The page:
(users> you> Library> Application Support> Firefox> Profiles> yourprofilenumber> chrome>).

Pros:

  • The button includes an active state that shows the dark graphite colour when the button is clicked. I’ve also removed the dotted inner ring around the button text when its selected.
  • I’ve also used original OS X resource files to make the button images. This means they have alpha transparency and will ‘sit’ on any coloured background.

Cons:

  • To acheive the button look, I’ve taken an approximate ‘average’ size button. This won’t scale when the text size is increased, or the text is too large for the button. You’ve got about 100 pixels and thats it. Its enough for phrases like “Google Search” but not quite enough for “I’m feeling lucky”.
  • Also, if a webpage has already got some styling associated with widgets, then things get a bit messy.

So its a step closer, and it does make a difference to using Firefox. Any PC reader (and maybe many mac users) probably don’t get why this is so important. Select menus, radio buttons and checkboxes are harder to alter though, so there’s a task for someone with more time than me!

Tweaking Firefox with CSS

I’ve only recently discovered the power of Mozilla’s ‘user content’ files that reside in the profile directory. I’d created a user.js file to add preferences for things like pipelining, but I’d never looked into the others – ‘userChrome.css’ (for tweaking the interface), and ‘userContent.css’ (for tweaking the web page display).

Here are the tweaks and customisation that I’ve done to my copy of Firefox to give you an idea. First of all, make life easy for yourself and install Chris Neale’s ChromEdit extension. This allows you to edit the user files from within Firefox. Once you’ve restarted, ‘Edit User Files’ will appear under the Tools menu.

userChrome.css

Firefox is a an XUL application which means that the display of the interface is controlled by the same CSS we all know and love. The only real hard part is finding the name for each element – something that DOM Inspector tool is good at revealing.

Copy and paste this first example into userChrome.css, and the changes will take effect when Firefox is restarted.

download {
 border-bottom: 0px !important;
}

This removes the dashed line beneath each item in the Download Manager. By giving the rule priority – !important; – we can make sure that this overrides rules in the default theme. This one prevents the ‘throbber’ (spinny thing on the OS X toolbar) from displaying, something thats hard to get rid of:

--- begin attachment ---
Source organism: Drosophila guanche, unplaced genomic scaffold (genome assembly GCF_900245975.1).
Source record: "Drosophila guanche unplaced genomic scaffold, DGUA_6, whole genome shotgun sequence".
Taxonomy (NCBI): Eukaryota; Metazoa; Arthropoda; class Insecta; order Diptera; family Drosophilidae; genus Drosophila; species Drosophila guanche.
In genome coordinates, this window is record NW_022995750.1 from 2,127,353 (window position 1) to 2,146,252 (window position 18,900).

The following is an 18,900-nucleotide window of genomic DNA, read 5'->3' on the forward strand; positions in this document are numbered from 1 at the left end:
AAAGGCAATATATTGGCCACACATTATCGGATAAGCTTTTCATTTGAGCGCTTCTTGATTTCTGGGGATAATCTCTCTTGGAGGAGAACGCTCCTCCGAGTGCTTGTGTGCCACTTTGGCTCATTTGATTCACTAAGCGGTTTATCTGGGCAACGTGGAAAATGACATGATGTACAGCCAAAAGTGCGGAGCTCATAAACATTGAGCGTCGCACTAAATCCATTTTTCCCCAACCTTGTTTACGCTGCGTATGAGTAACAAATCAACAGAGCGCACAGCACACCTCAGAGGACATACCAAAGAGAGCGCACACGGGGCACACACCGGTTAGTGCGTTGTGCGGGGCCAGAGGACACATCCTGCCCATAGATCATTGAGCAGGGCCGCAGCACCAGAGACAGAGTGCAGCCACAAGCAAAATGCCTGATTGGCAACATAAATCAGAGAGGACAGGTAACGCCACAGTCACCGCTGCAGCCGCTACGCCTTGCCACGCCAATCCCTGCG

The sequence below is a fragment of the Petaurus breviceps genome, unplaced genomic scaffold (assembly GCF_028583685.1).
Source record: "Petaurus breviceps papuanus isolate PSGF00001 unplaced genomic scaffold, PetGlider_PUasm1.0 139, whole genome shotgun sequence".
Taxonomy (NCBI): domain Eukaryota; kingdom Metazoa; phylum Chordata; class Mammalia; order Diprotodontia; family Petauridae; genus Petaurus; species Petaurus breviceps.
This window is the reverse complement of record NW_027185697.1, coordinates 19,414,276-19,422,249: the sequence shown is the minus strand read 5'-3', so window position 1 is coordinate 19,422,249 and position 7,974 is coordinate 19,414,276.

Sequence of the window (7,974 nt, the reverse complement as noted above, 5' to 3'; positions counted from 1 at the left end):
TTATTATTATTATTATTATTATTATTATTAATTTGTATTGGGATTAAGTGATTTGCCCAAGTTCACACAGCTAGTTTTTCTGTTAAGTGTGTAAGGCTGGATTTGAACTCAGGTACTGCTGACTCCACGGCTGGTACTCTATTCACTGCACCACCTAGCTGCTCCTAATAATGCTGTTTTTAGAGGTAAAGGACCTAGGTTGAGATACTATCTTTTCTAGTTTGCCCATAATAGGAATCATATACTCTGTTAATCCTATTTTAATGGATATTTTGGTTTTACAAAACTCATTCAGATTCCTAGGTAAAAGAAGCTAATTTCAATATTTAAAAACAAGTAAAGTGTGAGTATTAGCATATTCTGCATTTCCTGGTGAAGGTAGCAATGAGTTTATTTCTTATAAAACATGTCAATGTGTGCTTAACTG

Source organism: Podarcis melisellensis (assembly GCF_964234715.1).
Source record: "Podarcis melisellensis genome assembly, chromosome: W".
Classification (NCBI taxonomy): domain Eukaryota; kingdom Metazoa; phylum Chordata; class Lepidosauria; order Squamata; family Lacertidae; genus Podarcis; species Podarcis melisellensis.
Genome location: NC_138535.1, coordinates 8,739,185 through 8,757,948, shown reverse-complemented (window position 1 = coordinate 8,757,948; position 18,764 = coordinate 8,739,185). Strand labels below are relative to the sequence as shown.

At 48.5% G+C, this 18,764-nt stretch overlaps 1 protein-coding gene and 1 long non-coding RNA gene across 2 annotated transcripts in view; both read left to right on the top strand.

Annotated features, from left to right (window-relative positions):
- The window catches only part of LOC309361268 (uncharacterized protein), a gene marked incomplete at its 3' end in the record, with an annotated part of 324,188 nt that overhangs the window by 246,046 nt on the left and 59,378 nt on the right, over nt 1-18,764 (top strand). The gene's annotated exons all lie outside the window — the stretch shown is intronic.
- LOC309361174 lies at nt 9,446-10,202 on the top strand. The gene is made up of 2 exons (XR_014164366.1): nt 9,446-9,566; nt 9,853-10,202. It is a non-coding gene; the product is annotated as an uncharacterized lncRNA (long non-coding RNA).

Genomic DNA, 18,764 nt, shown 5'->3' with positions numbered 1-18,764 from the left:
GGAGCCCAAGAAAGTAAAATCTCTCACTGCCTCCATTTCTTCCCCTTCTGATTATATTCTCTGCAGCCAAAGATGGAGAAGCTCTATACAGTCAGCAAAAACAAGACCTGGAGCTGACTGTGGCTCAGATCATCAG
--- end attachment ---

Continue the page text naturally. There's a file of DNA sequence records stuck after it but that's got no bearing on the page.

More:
#throbber-box {
    display: none !important;
 }

This also makes it easy to make small interface tweaks without having to create a special theme. In order to know what rules to overide, you might find it easier to find the classic.jar file inside Firefox>Contents>MacOS>Chrome and unzip it. This is where all the pinstripe theme CSS is kept.

Here, I’ve changed the appearance of the tabs slightly with new images to make the corners less rounded.

New Tabs

tab[selected="true"] > .tab-image-right {
    background: url(activetab-right.png) no-repeat !important;
}
tab[selected="true"] > .tab-image-left {
    background: url(activetab-left.png) no-repeat !important;
}
tab[selected="true"] > .tab-image-middle {
    background: url(activetab-middle.png) repeat-x !important;
}

Place the images into your Firefox profile directory:
(users> you> Library> Application Support> Firefox> Profiles> yourprofilenumber> chrome>).

userContent.css

With this file, we’re going to try and improve Firefox OS X’s form widgets. If you’re unfamiliar with the term ‘widgets’, it refers to the various form elements – input, textarea, select etc. These aren’t native in the OS X version, and they may never be, but here are some rules that you can drop into the userContent.css file to improve the form buttons a little:

input[type="button"],
input[type="submit"] {
    font-size: 12px !important;
    font-family: 'Lucida Grande' !important;
    background: #eee !important;
    -moz-border-radius: 18px !important;
    padding: 1px 6px !important;
    border: 1px solid #ccc !important;
    border-bottom: 2px solid #999 !important;
}

Here’s the result:

Input butttons

Unfortunately, the aliasing on a Mac is a bit ropey, so keeping the border quite light helps to hide this a little bit. Its something that I’m sure someone can take further, but at least its an improvement on the older PC style widgets. (Anyone know of a way of applying a background image to an <input>?!).

I’ve also had a go at form fields, but there is less you can do with these. If you use these rules then at least they don’t have that harsh appearance:

textfields

input[type="text"],
textarea {
    font-size: 12px !important;
    padding: 1px 3px !important;
    font-family: 'Lucida Grande' !important;
    border: 1px solid #999 !important;
    border-bottom: 1px solid #ddd !important;
    border-left: 2px solid #c3c3c3 !important;
    border-right: 2px solid #c3c3c3 !important;
    border-top: 2px solid #989898 !important;
}

Firefox desktops updated

I’ve now moved the Firefox desktops to a new site takebacktheweb.org. This is by far the most requested download on the site, so moving them will help my bandwidth.

The desktops have also been updated with the latest, more polished version of Firefox logo, and the official strapline ‘take back the web’.